The Elements: Make a Project of Outfits

Returning to the Elements of Style series…clothes and assembling outfits. Usually, when someone feels they’re behind on the dark art of dressing in the 21st century, it’s not that they don’t have the style nous to pull it off, once they put a bit of thought and cash into it. Often, they have just been BUSY. Buying a house, raising small children, getting a Ph.D. Also, the young often look delicious in whatever ludicrous garments they’re wearing. So, we often don’t get around to thinking about style and clothes much until our thirties or forties. And then, with the plethora of advice available nowadays, where to begin? As a geek, I find it useful to see my outfits as a project of some kind, where I have to get multiple components to work together, like a piece of music, or a software program.

A good starting point is to define how you see yourself and how you want clothes to work for you: whether you want to be stylish or fashionable. My stylish friends know what they love and stick with it. Tribal, rave-flavored, vintage, steampunky, preppy. Often they make their own clothes.  If they look out of date for a season, they don’t care – fashion comes around to match them soon enough. The fashionable are more mutable, with a strong sense of the look of the moment.

With the cost of clothes here, the fashionable NZ women I know don’t have huge wardrobes: three or four well-selected outfits serve them for a season. The stylish ones have more clothes on tap, wardrobe libraries they pick and choose from.

It is OK to:

  • Take a morning and go through every darn thing in your wardrobe. Get rid of things that don’t fit or will never get worn, rediscover old favorites.
  • Take time to set up a couple of outfits in a row for the week, for a busy weekend, or for a trip. Try them on, move around in them, then put them to one side, ready to go.
  • Wear a uniform (such as trousers/jeans and a knit top) or two or three “looks”, and alternate the pieces.
  • Decide that you like to dress simply.

As you sort things out and make changes, your friends never mind being asked for advice. When you go through your closet; contemplate changes online; or ask them to be a consultant on a real-time shopping trip. Children are also excellent advice givers. Are you afraid that a child will dress you in leopard-print Wellies and feather boas? Maybe that’s a good look for you!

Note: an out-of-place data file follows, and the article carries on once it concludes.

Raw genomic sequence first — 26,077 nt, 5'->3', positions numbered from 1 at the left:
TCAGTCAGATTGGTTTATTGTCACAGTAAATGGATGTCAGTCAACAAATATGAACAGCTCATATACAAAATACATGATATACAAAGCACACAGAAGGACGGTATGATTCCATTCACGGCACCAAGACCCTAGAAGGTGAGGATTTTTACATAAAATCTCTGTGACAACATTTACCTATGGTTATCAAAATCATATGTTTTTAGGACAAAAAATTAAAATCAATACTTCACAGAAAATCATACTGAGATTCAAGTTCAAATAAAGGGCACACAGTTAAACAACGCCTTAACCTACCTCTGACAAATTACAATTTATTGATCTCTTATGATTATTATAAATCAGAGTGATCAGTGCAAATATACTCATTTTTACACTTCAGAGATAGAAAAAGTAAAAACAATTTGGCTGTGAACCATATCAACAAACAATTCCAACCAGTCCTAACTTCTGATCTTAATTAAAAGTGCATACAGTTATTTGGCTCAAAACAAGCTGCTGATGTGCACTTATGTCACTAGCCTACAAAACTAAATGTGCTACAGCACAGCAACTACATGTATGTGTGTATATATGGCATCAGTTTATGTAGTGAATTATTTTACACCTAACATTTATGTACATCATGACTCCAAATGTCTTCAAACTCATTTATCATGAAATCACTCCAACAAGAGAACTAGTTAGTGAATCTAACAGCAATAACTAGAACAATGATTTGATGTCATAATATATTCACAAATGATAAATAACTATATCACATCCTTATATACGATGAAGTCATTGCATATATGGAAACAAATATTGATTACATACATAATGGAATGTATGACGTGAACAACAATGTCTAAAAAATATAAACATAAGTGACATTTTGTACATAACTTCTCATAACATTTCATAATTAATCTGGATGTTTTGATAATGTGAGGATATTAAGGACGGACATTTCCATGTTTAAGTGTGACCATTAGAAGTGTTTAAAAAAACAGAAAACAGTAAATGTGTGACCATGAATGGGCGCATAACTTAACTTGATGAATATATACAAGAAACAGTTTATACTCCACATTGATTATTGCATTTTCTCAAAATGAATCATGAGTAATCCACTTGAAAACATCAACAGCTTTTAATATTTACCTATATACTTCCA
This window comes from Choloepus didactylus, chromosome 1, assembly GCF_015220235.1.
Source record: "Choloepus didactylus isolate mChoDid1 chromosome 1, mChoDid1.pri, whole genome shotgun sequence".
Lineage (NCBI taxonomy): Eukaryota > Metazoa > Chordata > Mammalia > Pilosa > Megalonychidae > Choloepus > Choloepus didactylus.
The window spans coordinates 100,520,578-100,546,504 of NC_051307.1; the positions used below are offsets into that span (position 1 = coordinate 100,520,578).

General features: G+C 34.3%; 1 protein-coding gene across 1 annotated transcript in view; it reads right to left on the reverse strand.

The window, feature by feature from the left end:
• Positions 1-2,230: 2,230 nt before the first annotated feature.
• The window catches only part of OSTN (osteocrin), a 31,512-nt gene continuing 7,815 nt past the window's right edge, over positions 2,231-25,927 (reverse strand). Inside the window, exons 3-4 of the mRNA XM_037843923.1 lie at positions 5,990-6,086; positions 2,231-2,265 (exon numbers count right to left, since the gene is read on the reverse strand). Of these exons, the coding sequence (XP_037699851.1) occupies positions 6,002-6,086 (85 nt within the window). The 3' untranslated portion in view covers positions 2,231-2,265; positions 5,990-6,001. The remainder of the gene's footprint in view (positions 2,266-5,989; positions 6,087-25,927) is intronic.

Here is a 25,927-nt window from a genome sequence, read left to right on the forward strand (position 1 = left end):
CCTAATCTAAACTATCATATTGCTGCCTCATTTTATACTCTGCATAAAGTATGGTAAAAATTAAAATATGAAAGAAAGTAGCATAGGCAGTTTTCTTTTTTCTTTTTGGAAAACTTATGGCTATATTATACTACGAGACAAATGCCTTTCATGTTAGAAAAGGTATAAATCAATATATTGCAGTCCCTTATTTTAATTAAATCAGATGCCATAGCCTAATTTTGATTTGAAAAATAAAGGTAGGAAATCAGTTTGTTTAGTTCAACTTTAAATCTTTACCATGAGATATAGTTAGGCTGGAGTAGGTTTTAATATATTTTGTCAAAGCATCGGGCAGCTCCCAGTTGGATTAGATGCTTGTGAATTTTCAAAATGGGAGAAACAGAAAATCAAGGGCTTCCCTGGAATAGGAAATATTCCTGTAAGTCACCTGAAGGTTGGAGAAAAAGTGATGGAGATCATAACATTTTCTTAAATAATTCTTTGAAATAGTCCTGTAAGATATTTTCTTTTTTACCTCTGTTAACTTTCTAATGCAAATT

If you don’t know where to start with wardrobe updates, or only have a limited amount of money, go for good underwear. My budget is limited at the moment due to paying for a house repair, and my spring wardrobe update has been two pairs of shoes, an “event” dress, and some important new bras.

Who doesn't need a hypno-bra?

As delightful as an LED-illuminated hypno-bra is, it is not a wardrobe staple. Available from Enlightened Designs, click to view more.

Good underwear is project management for your body – everything comes together more easily with it in place. Good underwear is bras that fit, and panties or pants that aren’t too tight. Alas, there is is often a difference between underwear that looks good under clothes (smooth, often microfiber/no-show construction, slightly padded bras) and underwear that looks good without clothes (lacy, detailed, very sheer or very ornamented, includes built-in electronics). Also, there’s a whole post waiting on the linguistics of panties versus pants.

The Internet is a sea of style advice today, and not all of it is useful. Style media rewards those who go extreme or are conventionally attractive. Witness this blogger’s experience in being styled as “street style bait” – she couldn’t walk by the end of the day and didn’t own most of her designer garments/bling.

Here are my favorite, most practical sources of hardcore advice online – coding and QA for your outfits.

For inspiration it is useful to hunt around for a style blogger you like and identify with. Myself, I enjoy Wardrobe Oxygen – she’s about my height, about my shape, and she had a tree fall through her closet during Hurricane Irene a month ago and just kept on going.

What Do You Want To Look Like deals with a desire I see a lot: “You want to dress like a rock star, a pin-up girl, a circus performer, a mermaid. You want to do your hair big and wear monstrous combat boots and pile on bangles from wrist to elbow. Your parents or teachers or boss or officemates or friends or lover will be scared/disappointed/angry if you do….”

The next post in this series will be about  how to channel both this desire and some style changes.


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